Paralyzing the COVID-19 Patient
The use of neuromuscular blocking agents (NMBA) during rapid sequence intubation (RSI) is arguably the cornerstone of the procedure. NMBA paralytics prevent gagging when utilizing a laryngoscope during intubation and allow for a more complete view of the glottis versus sedatives alone (Caro, 2020). NMBAs used in RSI can be categorized into two different types: depolarizing (Succinylcholine) and nondepolarizing (Rocuronium, Vecuronium) (Caro, 2020).
NMBAs are known to chemically act on mast cells to cause a release of histamine (UDA, 1993). Mast cells are typically located around the GI tract, myocardium, and respiratory tract (UDA, 1993). When histamine is released by the mast cells, secretions are increased. H1 mediates the muscarinic reflex causing an increase in mucus production in the nose (White, 1990). Histamine H2 stimulates mucus production in the lower airway (White, 1990). Both forms of histamine (H1 and H2) are released after the administration of NMBAs, thus resulting in an increase in mucus secretions in the nasopharynx and lower airway.
COVID and Secretions
COVID-19 is a viral illness that can result in shortness of breath and hypoxia, which can result in the need for endotracheal intubation in order to administer invasive ventilation to correct hypoxia. Healthcare workers are at the greatest risk of exposure to COVID-19 when they perform procedures that can cause aerosolization of respiratory secretions (Centers for Disease Control, 2020). Endotracheal intubation is known as a high-risk procedure in which respiratory secretions can become aerosolized and allow contact with the provider’s mucus membranes. Due to the high risk of the secretions becoming aerosolized, minimization is essential.
When deciding to perform rapid sequence endotracheal intubation, the choice of paralytic can mean the difference in high to low risk. The provider should choose the paralytic that produces the least amount of histamine release from the mast cells, thus reducing the amount of nasal and lower airway secretion production.
Succinylcholine is the only depolarizing NMBA that is currently available for use and is widely used during RSI (Ankam & Hunter, 2004). Succinylcholine is favored for RSI due to its rapid onset of action and short duration. Succinylcholine has the highest risk of the anaphylactoid response of all the NMBAs that are used for RSI and/or re-paralysis of presently intubated patients.
Rocuronium is a frequently used NMBA for RSI due to its shortened onset time (60-90 seconds) and medium duration (approximately 30 minutes) (Ankam & Hunter, 2004). Rocuronium, however, can stimulate the anaphylactoid response, which releases histamine, resulting in increased mucus production and a higher risk of exposure (Ankam & Hunter, 2004).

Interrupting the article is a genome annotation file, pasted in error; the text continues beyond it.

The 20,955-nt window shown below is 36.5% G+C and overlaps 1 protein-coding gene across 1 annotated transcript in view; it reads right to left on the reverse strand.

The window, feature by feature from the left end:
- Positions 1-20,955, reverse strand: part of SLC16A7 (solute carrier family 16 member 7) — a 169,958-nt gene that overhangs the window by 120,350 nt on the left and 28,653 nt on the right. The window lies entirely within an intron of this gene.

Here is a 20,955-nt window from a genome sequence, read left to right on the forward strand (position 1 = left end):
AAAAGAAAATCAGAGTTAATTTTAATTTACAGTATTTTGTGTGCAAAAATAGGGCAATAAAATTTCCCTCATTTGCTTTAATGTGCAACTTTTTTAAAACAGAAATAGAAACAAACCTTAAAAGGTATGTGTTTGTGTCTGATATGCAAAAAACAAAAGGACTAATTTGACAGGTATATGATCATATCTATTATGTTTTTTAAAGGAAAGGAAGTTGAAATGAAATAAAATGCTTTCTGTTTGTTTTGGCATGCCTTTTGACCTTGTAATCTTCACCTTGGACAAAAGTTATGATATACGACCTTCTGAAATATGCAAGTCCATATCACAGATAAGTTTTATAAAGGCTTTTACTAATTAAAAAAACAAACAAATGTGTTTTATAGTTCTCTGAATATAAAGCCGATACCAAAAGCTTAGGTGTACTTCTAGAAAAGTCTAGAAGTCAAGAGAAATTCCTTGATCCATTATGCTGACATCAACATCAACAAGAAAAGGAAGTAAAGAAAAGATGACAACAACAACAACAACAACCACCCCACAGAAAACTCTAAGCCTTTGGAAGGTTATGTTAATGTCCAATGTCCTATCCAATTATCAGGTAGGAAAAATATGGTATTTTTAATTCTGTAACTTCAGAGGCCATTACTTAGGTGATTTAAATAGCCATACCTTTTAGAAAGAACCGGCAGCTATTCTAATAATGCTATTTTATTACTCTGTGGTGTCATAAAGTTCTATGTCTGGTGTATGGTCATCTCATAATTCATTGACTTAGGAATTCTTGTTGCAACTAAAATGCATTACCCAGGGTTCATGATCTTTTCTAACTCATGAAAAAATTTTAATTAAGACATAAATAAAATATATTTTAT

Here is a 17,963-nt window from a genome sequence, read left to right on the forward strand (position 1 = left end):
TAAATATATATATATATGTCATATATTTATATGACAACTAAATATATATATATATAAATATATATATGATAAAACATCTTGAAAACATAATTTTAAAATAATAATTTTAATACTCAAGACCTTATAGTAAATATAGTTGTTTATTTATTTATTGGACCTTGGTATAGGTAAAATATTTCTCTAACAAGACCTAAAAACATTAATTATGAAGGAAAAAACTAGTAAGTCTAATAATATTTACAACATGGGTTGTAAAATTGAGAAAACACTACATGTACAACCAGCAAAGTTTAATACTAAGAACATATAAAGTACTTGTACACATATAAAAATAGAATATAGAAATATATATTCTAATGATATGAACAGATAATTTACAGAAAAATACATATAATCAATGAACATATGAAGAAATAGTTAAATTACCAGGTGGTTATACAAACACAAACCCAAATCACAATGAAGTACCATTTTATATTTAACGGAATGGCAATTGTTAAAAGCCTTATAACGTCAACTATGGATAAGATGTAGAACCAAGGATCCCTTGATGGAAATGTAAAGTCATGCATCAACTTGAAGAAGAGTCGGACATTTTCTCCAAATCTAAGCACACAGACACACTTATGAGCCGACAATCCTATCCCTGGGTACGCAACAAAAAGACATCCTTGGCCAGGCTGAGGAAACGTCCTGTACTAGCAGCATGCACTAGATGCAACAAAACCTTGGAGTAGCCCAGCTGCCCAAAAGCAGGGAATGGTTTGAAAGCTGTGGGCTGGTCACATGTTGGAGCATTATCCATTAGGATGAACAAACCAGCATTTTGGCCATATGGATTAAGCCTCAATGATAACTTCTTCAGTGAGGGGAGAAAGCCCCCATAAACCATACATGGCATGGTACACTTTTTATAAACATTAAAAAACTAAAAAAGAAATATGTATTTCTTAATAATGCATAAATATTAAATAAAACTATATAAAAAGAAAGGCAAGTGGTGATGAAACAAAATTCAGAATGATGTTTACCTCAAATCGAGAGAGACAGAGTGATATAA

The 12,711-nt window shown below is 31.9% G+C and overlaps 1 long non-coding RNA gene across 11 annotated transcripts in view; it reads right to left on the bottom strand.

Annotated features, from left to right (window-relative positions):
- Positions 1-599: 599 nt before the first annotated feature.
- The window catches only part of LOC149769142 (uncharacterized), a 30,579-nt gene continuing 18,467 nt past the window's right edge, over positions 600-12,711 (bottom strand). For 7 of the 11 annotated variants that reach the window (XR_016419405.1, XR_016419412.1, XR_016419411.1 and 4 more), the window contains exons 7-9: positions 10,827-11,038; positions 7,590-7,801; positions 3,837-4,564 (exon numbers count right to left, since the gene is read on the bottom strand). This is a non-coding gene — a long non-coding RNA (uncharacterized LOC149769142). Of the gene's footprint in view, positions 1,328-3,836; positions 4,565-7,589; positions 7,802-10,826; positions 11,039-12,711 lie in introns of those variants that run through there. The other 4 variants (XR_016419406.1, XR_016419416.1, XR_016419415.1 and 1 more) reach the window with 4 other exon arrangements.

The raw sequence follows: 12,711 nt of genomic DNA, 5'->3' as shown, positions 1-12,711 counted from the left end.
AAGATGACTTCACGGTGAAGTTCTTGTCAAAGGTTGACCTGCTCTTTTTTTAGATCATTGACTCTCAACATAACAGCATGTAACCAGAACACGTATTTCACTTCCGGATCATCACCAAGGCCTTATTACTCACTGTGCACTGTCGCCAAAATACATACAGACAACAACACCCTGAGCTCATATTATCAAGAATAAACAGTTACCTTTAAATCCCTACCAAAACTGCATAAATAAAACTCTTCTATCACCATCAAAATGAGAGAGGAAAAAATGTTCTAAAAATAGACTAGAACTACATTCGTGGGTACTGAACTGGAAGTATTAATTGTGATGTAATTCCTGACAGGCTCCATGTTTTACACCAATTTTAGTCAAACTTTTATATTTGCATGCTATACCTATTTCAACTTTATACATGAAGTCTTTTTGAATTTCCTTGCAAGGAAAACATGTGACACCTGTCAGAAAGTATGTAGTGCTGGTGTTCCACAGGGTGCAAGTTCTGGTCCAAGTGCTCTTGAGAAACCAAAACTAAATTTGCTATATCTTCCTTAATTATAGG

Vecuronium is not generally a top choice when performing an RSI, as it has a slightly longer onset time than its Rocuronium counterpart (180 seconds –vs- 90 seconds, respectively) (Ankam & Hunter, 2004). However, its duration of activity is comparable to that of Rocuronium, approximately 30 minutes (Ankam & Hunter, 2004). Compared to Rocuronium, Vecuronium does not stimulate a release of histamine (Ankam & Hunter, 2004). Vecuronium is also 6-8 times more potent than Rocuronium in terms of efficacy of neuromuscular blocking (Ankam & Hunter, 2004).
COVID-19 can be an intimidating condition to treat, especially if the patient requires endotracheal intubation. However, this can be less intimidating and pose less of a risk if the right paralytic is chosen for RSI. Succinylcholine should be avoided, as it results in the greatest amount of histamine production of all NMBAs. Rocuronium produces less histamine than Succinylcholine, however, the mucus stimulation is still posed an increased risk to the provider performing the RSI. Vecuronium should be the paralytic of choice when performing an RSI, as it does not cause a release of histamine, thus it does not cause increased stimulation of secretion production in the nose and lower airway.
Ankam, J., Hunter, J., (2004). Pharmacology of neuromuscular blocking drugs. Continuing Education of Anesthesia Critical Care & Pain. 4(1). 2-7. Retrieved from https://academic.oup.com/bjaed/article/4/1/2/356873
Caro, D., (2020). Neuromuscular blocking agents for rapid sequence intubation in adults outside of the operating room. UpToDate. Retrieved from https://www.uptodate.com/conte… for Disease Control. (2020). Interim U.S. Guidance for Risk Assessment and Public Health Management of Healthcare Personnel with Potential Exposure in a Healthcare Setting to Patients with Coronavirus Disease 2019 (COVID-19). Retrieved from https://www.cdc.gov/coronaviru… Department of Anesthesia (UDA). (1993). Histamine release of neuromuscular blocking agents. Anesthesia. Vol 48. 561-563. Retrieved from https://onlinelibrary.wiley.com/doi/pdf/10.1111/j.1365-2044.1993.tb07114.x
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